In so doing, the high court reversed the decision of a Hinds County (Jackson) Circuit Court judge who ruled in favor of state Democrats who were calling for an immediate special election. Whatever the legal arguments of the two sides, pundits throughout the Magnolia State agreed that the Democrats’ position stemmed from nervousness about having their Senate nominee run on the same ballot with Hillary Clinton or Barack Obama in a state that last gave its electoral votes to a Democratic presidential nominee in 1976.
With a lower turnout in an earlier special election and nothing else on the state ballot, went the assumed Democratic thinking, their candidate would have a much better chance against Barbour-appointed GOP Sen. Roger Wicker.
But Barbour issued a “writ of election” shortly after tapping Wicker to succeed Lott, making November 4 the election date, and meaning that Mississippians would be choosing two senators at once, since Republican Sen. Thad Cochran is up for a sixth term this fall. Outgoing Democratic State Atty. Gen. Jim Hood went to court over this. Democrats won the first round, but Barbour has now won the battle.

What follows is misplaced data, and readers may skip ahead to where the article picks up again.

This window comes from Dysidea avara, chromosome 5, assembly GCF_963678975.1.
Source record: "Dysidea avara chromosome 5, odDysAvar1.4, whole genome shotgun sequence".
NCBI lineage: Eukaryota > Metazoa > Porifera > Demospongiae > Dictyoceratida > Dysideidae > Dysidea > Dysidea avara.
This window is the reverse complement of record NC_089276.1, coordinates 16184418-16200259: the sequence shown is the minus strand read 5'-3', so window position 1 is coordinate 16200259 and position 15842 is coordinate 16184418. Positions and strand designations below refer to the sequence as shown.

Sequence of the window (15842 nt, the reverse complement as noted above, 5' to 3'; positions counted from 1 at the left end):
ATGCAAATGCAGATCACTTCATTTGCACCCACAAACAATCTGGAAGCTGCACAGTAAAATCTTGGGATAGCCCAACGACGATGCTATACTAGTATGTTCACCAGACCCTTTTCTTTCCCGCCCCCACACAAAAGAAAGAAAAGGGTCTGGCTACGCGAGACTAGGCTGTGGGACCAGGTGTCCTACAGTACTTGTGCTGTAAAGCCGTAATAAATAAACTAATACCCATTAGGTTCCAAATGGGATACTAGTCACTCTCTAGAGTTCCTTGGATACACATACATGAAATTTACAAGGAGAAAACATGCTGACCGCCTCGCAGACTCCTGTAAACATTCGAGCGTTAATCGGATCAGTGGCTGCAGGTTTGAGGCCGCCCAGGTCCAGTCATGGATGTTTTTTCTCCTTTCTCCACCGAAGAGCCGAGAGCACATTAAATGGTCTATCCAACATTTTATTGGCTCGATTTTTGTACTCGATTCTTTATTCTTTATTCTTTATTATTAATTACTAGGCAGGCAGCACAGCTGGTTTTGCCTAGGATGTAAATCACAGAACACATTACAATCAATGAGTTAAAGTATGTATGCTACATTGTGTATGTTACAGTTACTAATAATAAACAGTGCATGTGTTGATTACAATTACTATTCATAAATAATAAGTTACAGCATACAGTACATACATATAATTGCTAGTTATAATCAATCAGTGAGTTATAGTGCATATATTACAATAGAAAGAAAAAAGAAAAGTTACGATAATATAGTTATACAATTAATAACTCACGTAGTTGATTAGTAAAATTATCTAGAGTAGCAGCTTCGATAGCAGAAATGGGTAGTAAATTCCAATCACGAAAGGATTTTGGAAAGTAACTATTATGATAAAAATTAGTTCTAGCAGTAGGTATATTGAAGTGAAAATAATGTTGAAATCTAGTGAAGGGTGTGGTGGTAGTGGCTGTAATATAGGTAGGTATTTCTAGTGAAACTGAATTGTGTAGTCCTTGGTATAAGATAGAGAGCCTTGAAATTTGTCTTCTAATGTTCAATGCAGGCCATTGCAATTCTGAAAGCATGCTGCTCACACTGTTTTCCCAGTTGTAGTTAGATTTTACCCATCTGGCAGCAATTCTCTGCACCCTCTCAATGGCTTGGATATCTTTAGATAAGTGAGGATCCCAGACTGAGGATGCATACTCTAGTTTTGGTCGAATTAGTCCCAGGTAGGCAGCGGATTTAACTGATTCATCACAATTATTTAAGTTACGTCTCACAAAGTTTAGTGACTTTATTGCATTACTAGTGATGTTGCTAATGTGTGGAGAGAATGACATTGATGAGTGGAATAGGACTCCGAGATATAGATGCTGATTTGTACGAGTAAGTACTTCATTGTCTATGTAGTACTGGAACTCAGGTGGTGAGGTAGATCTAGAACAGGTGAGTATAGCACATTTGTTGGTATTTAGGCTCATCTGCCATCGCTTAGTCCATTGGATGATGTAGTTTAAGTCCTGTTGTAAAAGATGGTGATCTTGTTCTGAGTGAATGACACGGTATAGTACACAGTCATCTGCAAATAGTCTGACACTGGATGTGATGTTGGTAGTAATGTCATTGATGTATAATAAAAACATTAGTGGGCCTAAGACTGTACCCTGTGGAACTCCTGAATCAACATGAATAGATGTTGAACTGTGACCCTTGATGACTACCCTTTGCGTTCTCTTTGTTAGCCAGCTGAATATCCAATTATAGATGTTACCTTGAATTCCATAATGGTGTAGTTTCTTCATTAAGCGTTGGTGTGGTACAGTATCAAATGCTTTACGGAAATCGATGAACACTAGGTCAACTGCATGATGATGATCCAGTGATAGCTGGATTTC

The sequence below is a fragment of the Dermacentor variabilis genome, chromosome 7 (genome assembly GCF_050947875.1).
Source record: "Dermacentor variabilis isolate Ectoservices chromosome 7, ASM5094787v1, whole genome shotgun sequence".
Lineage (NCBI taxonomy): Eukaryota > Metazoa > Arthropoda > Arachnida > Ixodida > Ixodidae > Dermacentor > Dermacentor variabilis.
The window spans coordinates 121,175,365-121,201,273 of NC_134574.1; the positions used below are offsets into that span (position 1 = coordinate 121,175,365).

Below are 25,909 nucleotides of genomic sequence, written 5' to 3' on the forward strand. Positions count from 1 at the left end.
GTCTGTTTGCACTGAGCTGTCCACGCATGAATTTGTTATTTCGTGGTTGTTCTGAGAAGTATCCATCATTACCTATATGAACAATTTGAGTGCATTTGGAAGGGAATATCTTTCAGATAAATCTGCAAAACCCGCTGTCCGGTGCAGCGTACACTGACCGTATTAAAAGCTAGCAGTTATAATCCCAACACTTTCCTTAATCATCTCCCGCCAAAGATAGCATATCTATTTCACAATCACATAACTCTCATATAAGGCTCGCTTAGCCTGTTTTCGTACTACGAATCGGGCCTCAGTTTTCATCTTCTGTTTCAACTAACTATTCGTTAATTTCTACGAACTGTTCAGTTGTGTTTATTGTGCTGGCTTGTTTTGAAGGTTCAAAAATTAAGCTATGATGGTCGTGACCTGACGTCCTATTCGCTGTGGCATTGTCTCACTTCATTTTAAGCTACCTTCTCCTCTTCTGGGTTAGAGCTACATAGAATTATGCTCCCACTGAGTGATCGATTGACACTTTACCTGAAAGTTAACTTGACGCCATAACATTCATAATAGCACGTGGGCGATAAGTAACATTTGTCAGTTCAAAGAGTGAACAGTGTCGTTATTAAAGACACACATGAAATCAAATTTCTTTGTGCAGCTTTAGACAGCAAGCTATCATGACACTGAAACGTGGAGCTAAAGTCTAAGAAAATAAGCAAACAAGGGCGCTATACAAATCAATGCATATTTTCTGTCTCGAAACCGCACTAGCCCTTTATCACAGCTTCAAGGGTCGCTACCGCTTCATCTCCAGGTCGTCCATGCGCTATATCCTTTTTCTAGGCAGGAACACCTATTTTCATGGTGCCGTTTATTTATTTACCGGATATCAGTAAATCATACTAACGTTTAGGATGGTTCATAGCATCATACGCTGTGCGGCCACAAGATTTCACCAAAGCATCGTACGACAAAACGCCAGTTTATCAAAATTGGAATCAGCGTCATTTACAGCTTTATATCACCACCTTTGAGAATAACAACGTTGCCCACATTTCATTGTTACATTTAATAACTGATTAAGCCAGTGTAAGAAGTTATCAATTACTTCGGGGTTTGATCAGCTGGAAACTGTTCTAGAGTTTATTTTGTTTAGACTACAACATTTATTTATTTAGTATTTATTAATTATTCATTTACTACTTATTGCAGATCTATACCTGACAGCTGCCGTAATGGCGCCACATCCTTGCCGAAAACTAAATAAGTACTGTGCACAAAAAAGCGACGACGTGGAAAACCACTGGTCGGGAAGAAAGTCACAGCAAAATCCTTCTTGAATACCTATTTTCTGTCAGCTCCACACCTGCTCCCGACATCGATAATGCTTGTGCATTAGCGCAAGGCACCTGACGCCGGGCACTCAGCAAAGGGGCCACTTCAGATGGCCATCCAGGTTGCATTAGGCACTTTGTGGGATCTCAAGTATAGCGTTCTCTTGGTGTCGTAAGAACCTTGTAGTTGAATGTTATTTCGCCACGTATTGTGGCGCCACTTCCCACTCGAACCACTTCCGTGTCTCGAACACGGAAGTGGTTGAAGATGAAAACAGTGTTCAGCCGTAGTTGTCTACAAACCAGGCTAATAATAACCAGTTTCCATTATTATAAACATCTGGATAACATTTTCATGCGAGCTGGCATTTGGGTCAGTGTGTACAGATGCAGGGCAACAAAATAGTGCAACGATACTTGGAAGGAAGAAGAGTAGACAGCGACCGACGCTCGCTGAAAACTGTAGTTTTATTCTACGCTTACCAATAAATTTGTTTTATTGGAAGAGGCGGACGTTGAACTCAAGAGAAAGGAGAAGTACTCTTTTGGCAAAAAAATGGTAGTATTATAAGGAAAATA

An obviously happy Wicker told reporters that the November election will “save the taxpayers millions of dollars” and “will now make it possible for our armed forces personnel to vote by absentee ballot.” Most recent polls give him a strong lead over the certain Democratic nominee, former Gov. (1999-2003) Ronnie Musgrove. (See Page 3.)
If there was any recent bad news for Barbour, it was the re-election of frequent antagonist Billy McCoy as speaker of the state house last month. Although the governor took no official position in the race for speaker, his allies gave every indication that Barbour favored State Rep. Jeff Smith of Columbus, McCoy’s fellow Democrat and a strong conservative who has worked closely with Barbour. Without exception, every Republican in the state house supported Smith, as did a handful of Democrats who usually vote with Barbour. It was close, but no cigar: McCoy clung to his gavel by a vote of 62 to 60.